Prime Minister Persson of Sweden says Europe's biggest economies are responsible for the weakness of the eurozone. That's not likely to convince his skeptical compatriots to vote for the euro in an upcoming referendum.
Last-minute criticism: Swedish Prime Minister Göran Persson
Swedish Prime Minister Göran Persson has found a scapegoat in the event his countrymen and women vote against introducing the euro in two weeks. The Social Democrat lashed out at Germany, France and Italy for preparing poorly for the euro and damaging the eurozone economy.
"If they had behaved as Sweden, Finland, the UK and others during the 1990s, preparing their economies for the downturn, we should not have had this situation today," Persson told the Financial Times.
France, Germany and Italy make up around 60 percent of the eurozone economy.
Persson may be cobbling together a program of damage control in the event that Swedish voters reject the euro in a referendum on September 14. Right now, the "no" votes have a comfortable lead, although there are still many undecided voters. Though his cabinet has been divided on the issue, the Prime Minister has not wavered in his support of the euro.
But the Swedish "no" camp, which has been in first place for months, has seized on the sluggish economic performance of the eurozone's largest economies to bolster its case against the euro. They say Sweden would be better off sticking with its present currency, the crown.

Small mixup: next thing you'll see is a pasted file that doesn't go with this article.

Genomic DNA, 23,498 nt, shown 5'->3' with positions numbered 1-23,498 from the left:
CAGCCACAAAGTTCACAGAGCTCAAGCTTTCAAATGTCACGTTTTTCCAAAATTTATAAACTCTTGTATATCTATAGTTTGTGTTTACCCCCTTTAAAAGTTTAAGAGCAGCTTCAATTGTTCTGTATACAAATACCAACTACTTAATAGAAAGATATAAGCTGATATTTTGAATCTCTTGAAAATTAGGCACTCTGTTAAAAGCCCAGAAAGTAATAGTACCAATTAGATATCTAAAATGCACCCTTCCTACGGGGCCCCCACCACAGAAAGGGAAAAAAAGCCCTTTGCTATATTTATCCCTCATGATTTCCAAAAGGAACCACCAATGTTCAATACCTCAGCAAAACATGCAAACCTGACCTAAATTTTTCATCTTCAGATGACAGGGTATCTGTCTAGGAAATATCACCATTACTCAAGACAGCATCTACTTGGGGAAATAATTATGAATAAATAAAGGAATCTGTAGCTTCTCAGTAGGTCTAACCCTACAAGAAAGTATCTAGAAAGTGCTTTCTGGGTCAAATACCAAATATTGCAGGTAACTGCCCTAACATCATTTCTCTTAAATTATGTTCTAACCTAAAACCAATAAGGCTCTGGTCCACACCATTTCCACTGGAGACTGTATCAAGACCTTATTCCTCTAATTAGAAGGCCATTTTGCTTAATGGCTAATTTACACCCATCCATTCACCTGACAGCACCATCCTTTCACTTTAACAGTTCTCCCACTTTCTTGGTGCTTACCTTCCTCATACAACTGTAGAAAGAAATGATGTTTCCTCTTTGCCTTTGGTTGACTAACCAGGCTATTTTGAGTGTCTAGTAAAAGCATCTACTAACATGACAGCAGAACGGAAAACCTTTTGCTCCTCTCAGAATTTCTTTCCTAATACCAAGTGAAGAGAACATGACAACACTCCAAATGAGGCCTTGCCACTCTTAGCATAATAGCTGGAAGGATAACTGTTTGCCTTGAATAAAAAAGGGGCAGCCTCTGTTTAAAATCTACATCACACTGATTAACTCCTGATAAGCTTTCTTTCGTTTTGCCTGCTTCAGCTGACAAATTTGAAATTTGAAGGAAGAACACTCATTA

Persson's worries have been aggravated by reports that both France and Germany are expected to breach the European Union's budget deficit ceiling of 3 percent of GDP for the third consecutive year in 2004. The limit, part of the EU Stability and Growth Pact, was introduced to protect the euro. The French government announced on Monday that its budget deficit would reach 4 percent.
Berlin reckons on a deficit of 3.8 percent this year, while German Finance Minister Hans Eichel has expressed confidence that the country will not overshoot the 3 percent mark in 2004. But German central bank head, Ernst Welteke, contradicted the optimistic finance minister on Monday. He said the German economy's persistent weakness meant the country would likely not be able to reduce its public deficit below three percent of GDP in 2004.
With the new figures from Paris, the European Commission expects the eurozone as a whole to have a deficit of at least 3 percent, a spokesman for EU Commissioner for Economic and Monetary Pedro Solbes said on Tuesday.
The Stability Pact may be the key to allowing euro-fan Persson to limit the damage if the Swedes say "no" to the euro. He suggested on Friday Sweden could delay introducing the common currency -- planned for 2006 -- even if a majority of Swedes vote for it in the referendum. A "functioning Stability Pact" was a prerequisite for launching the euro in Sweden, he said in an interview.
A poll published by the Swedish polling institute SKOP on Tuesday showed that 49 percent of Swedes were against the euro and 39 percent in favor of its introduction. Twelve percent were still undecided.
Persson is banking on this last group voting yes. "We know from the EU referendum in 1994 that 32 percent decided how to vote in the last week. It gave a net contribution to the 'yes' side of five percentage points. This time even more people will decide late because the issue is more complicated," he told the Financial Times.